~~this poem previously appeared in West Branch (2009)
Overnight, someone has discovered suffering.
Someone has putt-putted over an ocean of misery,
and planted a flag.
You can hear the cloth snapping in the morning
air that philanders the hyacinth
that sits by the door. You can almost see it
from the balcony where you recline,
tasting a glass of very cold
tomato juice, or a minted tea.
Listen...snap, snap, snap...
and then a lull, and then a moment,
and ... snap, snap...
the decorum of a hand
brushing crumbs from clean linen.
If asked, you would guess stripes
or a Scandinavian Cross,
a field of quince yellow
an eagle in the center, or a falcon
circled in stars,
clutching an emblem of laughable knives.
~~this poem previously appeared in Antioch Review(2008)
Because they are clever, we believe they are wise.
Because they are wise, we conclude they are good,
or evil, or good and evil, but never muddied
in between. Because they are arrant and utter black,
we assume them to be downright chummy with death,
and so in England once a woman was pressed between stones
for owning a pillow made from crow feathers.
This, the people said, gave her the power to dream affliction
like moonlight into the lives of their children,
and even though during her trial, records show
that the streets rang with the din of fat and ruddy
lineage, there was still a principle involved
and the city was cheered when no crows arrived at her grave,
which was hurriedly and spotlessly dissembled by snow.
~~this poem previously appeared in Pleiades (2006)
are not your feathery
When they cry sometimes,
eminent bridges go down
and when they waddle
the earth small
towns become great
They husband a wrong
fondness for salt
hauled out in incalculable sacks
on mountainous shoulders.
they pee into oceans.
Their voices, though
gorgeous, often din coarse
and disengage ashes;
when they speak
women turn dead
or tally up gravid.
Ceci N’est Pas une Poésie
~~this poem previously appeared in Passages North (2010)
Silly earth. Silly sky.
A crocodile rests on the mud,
unaware of the fact
that her brain is the size
of a large lima bean.
She is enjoying
the view of the rump of a lazy gazelle.
She is at ease in her elegant river;
the fish when they crowd
to the surface
the color of discolored tin.
Silly clouds. Silly columns of light.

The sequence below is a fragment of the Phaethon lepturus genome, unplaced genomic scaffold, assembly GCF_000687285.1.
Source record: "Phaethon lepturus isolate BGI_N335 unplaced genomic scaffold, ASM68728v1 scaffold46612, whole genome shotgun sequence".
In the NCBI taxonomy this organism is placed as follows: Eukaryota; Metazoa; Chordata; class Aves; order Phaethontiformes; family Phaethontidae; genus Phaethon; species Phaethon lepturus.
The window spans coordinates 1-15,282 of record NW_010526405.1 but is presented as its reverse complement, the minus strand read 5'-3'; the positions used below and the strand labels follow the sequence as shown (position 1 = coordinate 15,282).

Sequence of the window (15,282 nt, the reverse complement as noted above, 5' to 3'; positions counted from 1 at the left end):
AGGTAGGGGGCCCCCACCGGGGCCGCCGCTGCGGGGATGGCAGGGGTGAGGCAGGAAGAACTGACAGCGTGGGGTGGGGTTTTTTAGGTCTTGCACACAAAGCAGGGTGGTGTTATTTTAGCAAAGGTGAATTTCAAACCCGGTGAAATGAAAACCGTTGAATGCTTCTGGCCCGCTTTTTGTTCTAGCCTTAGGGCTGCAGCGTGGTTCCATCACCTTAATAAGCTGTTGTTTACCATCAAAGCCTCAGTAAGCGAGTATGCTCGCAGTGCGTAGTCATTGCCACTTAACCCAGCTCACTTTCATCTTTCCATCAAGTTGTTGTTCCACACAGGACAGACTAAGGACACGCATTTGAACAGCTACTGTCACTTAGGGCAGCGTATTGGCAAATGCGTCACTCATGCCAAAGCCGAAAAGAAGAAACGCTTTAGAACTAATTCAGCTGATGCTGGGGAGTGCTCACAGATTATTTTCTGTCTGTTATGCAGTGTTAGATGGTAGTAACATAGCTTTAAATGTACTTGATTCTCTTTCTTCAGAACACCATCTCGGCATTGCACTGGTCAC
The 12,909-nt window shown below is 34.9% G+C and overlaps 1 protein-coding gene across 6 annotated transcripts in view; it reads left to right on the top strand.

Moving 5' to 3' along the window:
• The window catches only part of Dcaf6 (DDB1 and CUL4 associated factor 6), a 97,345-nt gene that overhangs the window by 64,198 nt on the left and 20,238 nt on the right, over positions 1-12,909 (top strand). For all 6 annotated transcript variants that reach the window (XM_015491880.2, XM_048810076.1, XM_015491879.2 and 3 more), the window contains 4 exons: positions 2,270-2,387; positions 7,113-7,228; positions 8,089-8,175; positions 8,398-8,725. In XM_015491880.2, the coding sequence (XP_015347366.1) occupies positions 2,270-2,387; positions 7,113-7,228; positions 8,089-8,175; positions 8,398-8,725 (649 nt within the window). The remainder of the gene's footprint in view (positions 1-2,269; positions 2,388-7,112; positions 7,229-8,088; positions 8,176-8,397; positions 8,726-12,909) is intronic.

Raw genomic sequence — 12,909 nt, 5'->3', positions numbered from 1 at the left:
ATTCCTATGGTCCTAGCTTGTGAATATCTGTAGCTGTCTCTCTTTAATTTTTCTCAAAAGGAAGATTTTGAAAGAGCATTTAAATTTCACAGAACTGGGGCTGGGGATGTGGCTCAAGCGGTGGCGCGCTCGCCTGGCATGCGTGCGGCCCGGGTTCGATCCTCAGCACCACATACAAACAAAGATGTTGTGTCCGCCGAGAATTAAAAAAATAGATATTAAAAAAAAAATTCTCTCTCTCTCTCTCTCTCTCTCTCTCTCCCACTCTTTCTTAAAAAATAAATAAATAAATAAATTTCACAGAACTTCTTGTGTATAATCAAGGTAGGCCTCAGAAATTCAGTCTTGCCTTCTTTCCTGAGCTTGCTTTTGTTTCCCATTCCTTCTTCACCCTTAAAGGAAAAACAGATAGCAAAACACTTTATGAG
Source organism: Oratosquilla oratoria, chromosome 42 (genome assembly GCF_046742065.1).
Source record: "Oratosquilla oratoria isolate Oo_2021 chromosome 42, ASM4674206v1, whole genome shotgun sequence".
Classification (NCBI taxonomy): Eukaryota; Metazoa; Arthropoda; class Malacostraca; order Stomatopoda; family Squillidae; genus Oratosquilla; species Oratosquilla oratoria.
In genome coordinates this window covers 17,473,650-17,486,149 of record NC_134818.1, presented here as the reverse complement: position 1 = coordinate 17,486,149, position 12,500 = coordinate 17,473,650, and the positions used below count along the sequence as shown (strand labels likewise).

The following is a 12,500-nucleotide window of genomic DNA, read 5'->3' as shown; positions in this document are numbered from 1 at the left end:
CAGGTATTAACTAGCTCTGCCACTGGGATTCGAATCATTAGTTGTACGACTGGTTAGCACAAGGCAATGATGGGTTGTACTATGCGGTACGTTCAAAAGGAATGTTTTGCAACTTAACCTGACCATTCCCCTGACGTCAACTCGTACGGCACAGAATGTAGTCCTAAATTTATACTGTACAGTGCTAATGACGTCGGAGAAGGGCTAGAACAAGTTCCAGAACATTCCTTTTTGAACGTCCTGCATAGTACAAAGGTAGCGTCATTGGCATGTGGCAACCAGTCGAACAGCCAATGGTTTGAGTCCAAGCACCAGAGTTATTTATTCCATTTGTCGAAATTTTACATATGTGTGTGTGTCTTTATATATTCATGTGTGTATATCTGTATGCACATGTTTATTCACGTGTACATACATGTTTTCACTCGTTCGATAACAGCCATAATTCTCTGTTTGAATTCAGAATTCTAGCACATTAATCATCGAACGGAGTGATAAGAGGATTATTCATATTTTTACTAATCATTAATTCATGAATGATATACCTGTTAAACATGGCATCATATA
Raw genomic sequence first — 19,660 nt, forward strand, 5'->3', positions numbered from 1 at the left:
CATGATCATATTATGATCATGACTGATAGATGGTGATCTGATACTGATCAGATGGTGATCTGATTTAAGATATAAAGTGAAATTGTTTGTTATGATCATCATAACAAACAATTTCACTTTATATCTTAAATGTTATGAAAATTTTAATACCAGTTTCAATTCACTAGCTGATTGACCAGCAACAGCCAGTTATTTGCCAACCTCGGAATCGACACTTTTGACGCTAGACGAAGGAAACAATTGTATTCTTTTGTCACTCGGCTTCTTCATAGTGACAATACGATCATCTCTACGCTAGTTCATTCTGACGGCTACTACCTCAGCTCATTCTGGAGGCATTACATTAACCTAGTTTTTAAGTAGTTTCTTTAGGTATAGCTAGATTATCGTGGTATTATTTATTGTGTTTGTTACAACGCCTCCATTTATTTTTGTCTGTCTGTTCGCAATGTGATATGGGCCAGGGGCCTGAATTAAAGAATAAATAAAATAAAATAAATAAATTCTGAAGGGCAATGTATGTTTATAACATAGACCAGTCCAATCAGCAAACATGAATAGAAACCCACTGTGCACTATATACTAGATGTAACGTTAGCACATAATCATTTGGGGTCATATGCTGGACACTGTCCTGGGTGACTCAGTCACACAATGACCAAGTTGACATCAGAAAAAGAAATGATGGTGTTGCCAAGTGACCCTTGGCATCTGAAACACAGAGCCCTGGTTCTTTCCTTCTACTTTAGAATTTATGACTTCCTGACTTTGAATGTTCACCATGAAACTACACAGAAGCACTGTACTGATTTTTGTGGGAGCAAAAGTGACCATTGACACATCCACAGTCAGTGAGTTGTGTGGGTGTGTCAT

In a poem one hundred
miles to the east an island is forming,
unrolling its acres,
polishing its sand in the sun.
It has palm trees, some snakes, an
The rainfall it craves is the translucent blur
in a sensitive painting.
Ridiculous cloudburst, go find it.
Go knock on its door.
THE STORY BEHIND THE POEMS
One thing these four poems have in common is that they all began with their opening lines.
Sounds obvious, but of course as we all know, it’s rarely that easy. Most times when I start a new poem, the sentence or phrase or rhyme that I used as my jumping off point in the early drafts, the line that got me up out of bed or in from the back yard, off the phone or away from the dinner table, straight to my notebook or computer, is discarded once I have the basic form and ideas blocked out. Sometimes it gets tweaked a bit and moved down somewhere else in the poem where it works as a hinge to join two ideas, or as a bridge between introduction and conclusion. Or it’s not unusual for it to become the concluding line, a summation of what initially inspired the poem.
But in these poems the generating phrases held their place. The first lines of "Crows" and "Angels,” each gave me a theme that the poem could follow in a tidy, linear progression. "Ceci N'est Pas...'' began with a line that was floating through my head when I woke up one day, and although perhaps less linear, it served well to introduce the mood of the poem.
The opening of “Vexillology” came to me after reading a line by Mary Ruefle. It's from her poem "Catalog,” in which she wrote “Someone has invented happiness” and my first thought when I read it was, What a fabulous line, followed instantaneously by - How can I steal it?
I remember I decided that in order to make my theft somewhat less egregious, I would turn her line on its head, since, if I was saying the opposite, how could it be stealing? So “happiness” about-faced to “sadness” and then took one more step further into “suffering.” It was still a bit close, so “invented” became “discovered,” and with that, the poem unfolded on the page in front of me - not only the conceit, but the syntax, the attitude, the organization - as suffering became a place, a domain, a discrete territory with maps and boundaries and topography, a country with a population of one that the all-embracing someone could seek out and lay claim to, where she could plant firmly in the ground her own quince yellow and aquamarine flag.
In checking my records I see that publishing the poem did not come nearly as easily as writing it. As a matter of fact it was one of, if not, the, most declined poem I‘ve ever published. It took over two years, and many, many rejections slips, but I thought highly enough of it to persevere, and now years later, it remains on my list of personal favorites. ~~Hailey Leithauser
ABOUT HAILEY LEITHAUSER
Hailey Leithauser’s work appears widely in Poetry, Gettysburg Review, Crazyhorse, Iowa Review, Agni, Best American Poetry, and on Poetry Daily and Verse Daily. She is a recipient of the Discovery/The Nation Prize, the Elizabeth Matchett Stover Award, and the Virginia Center for the Book’s Chapter/Verse Prize. She currently lives in Silver Spring, MD, where she is a coordinator for the Café Muse reading Series.